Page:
By Lee G. Anderson
In 1977, Lee Anderson published the first edition of The Economics of Fisheries Management. Reprinted here is the second edition, published in 1986.
The first edition was remarkably successful in that it remained unchallenged as the most important reference work in the realm of fisheries management, at least from an economic perspective. The second edition underwent considerable revision and enlargement.
The book provides a very readable introduction to the economics of fisheries management, beginning with basic microeconomic principles, and then applying those principles to a very wide array of fisheries problems, pushing back frontiers in some advanced areas, while relying on the published literature in others. The discussion begins with an analysis of the basic open access problem and shows why, in the absence of property rights, there is a strong tendency for fish stocks to be over-exploited and for fishing fleets to be too large. After presenting the argument in terms of several different models, each allowing a slightly different look at the problem, the economic and biological effects of various types of management techniques are discussed.
“.. students, researchers and practitioners will all find this second edition to be very good reading and an invaluable reference volume”. Marine Resource Economics
“… an excellent piece of work, that is consistent with the high standards Dr. Anderson has established in his other efforts.” J. Fisheries Research Board of Canada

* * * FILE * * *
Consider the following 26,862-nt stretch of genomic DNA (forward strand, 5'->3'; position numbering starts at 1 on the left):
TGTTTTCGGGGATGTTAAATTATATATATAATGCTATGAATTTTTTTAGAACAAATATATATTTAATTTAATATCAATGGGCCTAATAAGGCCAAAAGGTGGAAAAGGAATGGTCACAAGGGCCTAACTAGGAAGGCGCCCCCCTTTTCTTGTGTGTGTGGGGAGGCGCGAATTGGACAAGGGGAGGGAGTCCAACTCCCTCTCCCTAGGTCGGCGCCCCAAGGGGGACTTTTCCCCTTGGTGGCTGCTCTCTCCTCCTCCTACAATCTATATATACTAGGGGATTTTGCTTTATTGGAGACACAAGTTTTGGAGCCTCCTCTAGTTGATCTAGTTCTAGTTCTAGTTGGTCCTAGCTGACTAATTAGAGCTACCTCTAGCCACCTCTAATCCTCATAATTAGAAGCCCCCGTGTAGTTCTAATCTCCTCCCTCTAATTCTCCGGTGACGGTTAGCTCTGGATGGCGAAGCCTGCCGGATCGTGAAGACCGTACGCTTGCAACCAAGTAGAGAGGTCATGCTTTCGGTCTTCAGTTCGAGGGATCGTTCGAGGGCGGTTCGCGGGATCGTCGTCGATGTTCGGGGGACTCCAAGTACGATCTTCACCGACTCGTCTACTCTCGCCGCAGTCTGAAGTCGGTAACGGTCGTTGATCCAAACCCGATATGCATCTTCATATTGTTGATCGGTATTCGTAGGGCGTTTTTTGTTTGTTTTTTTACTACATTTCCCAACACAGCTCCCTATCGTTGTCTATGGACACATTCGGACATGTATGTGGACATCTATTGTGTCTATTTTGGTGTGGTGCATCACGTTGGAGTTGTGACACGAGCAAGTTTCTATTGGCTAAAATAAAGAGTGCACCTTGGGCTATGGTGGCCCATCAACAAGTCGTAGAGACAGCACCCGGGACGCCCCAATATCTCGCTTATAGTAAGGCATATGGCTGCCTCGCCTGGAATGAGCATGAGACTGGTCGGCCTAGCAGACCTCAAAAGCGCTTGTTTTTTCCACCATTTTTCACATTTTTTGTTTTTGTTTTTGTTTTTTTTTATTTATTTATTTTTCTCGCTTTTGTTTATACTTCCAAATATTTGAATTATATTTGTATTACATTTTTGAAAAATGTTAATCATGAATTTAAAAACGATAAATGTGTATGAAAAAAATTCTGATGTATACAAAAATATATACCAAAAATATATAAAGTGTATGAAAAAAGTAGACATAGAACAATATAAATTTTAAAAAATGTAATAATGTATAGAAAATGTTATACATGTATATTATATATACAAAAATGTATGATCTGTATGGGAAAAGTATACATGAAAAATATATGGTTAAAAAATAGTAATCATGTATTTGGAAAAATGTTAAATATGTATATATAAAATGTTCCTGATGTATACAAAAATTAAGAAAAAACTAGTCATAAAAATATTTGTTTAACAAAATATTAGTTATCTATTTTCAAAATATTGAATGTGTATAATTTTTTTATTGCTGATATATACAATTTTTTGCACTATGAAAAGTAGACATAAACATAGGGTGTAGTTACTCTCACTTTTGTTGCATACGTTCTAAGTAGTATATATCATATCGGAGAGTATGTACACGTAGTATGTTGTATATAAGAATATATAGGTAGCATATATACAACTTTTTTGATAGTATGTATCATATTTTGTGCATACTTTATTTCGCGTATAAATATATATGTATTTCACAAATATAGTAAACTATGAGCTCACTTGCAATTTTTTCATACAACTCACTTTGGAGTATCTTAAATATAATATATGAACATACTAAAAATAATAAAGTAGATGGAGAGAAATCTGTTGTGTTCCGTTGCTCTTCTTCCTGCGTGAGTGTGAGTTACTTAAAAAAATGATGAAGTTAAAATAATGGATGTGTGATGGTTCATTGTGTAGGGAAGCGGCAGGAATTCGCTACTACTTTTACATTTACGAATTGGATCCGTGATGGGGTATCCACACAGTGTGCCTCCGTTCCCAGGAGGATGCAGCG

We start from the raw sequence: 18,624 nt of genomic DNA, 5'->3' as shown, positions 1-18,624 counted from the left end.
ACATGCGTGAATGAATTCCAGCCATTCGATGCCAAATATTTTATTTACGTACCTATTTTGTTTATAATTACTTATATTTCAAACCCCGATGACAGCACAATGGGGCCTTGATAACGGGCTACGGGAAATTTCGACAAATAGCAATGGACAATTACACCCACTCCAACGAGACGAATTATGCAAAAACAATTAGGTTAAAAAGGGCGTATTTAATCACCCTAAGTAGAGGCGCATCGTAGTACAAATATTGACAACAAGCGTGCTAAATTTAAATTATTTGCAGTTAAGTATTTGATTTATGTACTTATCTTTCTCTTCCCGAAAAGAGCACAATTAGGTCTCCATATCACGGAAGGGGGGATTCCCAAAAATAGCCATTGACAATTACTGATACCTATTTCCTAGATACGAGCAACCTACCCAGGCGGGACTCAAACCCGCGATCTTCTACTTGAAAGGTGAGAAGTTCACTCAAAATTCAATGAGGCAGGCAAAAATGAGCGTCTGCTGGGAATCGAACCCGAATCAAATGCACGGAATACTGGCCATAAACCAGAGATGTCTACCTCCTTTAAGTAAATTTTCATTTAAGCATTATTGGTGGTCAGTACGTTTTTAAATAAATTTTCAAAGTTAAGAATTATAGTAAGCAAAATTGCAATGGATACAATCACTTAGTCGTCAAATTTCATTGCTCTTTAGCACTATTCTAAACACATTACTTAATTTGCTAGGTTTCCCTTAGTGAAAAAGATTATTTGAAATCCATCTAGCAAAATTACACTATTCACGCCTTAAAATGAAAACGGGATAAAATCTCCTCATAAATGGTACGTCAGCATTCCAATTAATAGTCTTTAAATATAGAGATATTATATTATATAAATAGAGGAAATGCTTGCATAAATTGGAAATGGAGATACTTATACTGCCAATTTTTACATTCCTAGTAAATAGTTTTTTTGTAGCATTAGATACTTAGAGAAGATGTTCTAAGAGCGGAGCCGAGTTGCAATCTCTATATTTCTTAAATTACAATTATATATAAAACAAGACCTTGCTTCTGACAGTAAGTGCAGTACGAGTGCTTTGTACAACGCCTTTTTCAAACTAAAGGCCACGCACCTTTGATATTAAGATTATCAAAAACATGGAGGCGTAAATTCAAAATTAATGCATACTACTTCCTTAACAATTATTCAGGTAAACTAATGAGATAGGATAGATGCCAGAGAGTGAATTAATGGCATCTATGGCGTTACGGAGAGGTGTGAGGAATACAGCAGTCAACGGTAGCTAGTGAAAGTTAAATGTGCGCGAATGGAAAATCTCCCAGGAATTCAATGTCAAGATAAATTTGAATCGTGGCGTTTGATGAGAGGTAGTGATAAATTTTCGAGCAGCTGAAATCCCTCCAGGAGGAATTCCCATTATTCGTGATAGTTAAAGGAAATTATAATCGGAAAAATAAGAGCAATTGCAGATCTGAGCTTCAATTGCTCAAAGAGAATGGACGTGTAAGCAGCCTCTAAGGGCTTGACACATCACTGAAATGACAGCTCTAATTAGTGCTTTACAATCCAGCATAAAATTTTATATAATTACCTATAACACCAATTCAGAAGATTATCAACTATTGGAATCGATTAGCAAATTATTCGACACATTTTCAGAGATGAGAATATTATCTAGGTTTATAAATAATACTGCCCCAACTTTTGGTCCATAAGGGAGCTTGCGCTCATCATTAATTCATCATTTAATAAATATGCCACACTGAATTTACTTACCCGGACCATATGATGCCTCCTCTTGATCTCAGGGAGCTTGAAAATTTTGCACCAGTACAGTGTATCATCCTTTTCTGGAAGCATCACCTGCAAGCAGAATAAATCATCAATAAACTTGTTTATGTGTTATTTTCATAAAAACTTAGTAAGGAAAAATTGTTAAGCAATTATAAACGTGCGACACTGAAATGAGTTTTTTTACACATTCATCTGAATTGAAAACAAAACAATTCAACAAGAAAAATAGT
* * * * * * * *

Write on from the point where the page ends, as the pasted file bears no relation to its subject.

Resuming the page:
Lee G. Anderson earned a Ph.D. in Economics from the University of Washington in 1970. He is Professor of Economics and Marine Studies at the University of Delaware and is currently the Director of the Marine Policy Program in the College of Marine Studies. He has written or edited six books and over sixty scientific papers on fisheries economics and the economics of fisheries management. He is a past member of the Executive Board of the Law of the Sea Institute past member and chairman of the Mid-Atlantic Fishery Management Council, and past Board Member and President of the International Institute of Fisheries Economics and Trade. He has acted in an advisory capacity to National Marine Fisheries Service, and other Fishery Management Councils, the Atlantic States Marine Fisheries Commission, the U.S. Department of State, the Great Lakes Fishery Commission, U.S. General Accounting Office, the National Academy of Sciences, the World Bank, the Food and Agricultural Organization of the United Nations, the European Union, the Governments of New Zealand, Australia, Oman, Morocco, and Chile with respect to fisheries management and development. In 1993 he was awarded the Rosential Award for Contribution to Ocean Science for his theoretical and applied work on individual transferable quotas. His current work deals with simulation models, design and implementation of ITQ programs, the economics of fishing in time and space, and marine reserves.